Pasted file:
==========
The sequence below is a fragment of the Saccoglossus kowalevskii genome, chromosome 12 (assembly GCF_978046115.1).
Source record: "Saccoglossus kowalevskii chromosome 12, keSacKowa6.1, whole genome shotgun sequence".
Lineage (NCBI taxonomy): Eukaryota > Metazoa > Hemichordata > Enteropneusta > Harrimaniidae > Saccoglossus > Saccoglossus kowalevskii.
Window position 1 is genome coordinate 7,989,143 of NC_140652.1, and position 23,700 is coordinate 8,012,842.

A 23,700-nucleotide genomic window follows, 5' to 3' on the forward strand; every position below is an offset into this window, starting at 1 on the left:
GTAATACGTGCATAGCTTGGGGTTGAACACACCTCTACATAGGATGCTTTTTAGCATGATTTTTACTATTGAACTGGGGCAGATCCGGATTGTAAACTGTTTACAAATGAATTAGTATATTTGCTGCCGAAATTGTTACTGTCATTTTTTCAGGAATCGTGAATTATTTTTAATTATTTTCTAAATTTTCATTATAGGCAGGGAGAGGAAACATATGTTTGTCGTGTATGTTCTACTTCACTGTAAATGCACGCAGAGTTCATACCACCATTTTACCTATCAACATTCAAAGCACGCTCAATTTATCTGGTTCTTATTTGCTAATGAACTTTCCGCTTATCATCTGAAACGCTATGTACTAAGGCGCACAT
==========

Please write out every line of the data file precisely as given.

The sequence below is a fragment of the Saccoglossus kowalevskii genome, chromosome 12 (assembly GCF_978046115.1).
Source record: "Saccoglossus kowalevskii chromosome 12, keSacKowa6.1, whole genome shotgun sequence".
Lineage (NCBI taxonomy): Eukaryota > Metazoa > Hemichordata > Enteropneusta > Harrimaniidae > Saccoglossus > Saccoglossus kowalevskii.
Window position 1 is genome coordinate 7,989,143 of NC_140652.1, and position 23,700 is coordinate 8,012,842.

A 23,700-nucleotide genomic window follows, 5' to 3' on the forward strand; every position below is an offset into this window, starting at 1 on the left:
GTAATACGTGCATAGCTTGGGGTTGAACACACCTCTACATAGGATGCTTTTTAGCATGATTTTTACTATTGAACTGGGGCAGATCCGGATTGTAAACTGTTTACAAATGAATTAGTATATTTGCTGCCGAAATTGTTACTGTCATTTTTTCAGGAATCGTGAATTATTTTTAATTATTTTCTAAATTTTCATTATAGGCAGGGAGAGGAAACATATGTTTGTCGTGTATGTTCTACTTCACTGTAAATGCACGCAGAGTTCATACCACCATTTTACCTATCAACATTCAAAGCACGCTCAATTTATCTGGTTCTTATTTGCTAATGAACTTTCCGCTTATCATCTGAAACGCTATGTACTAAGGCGCACAT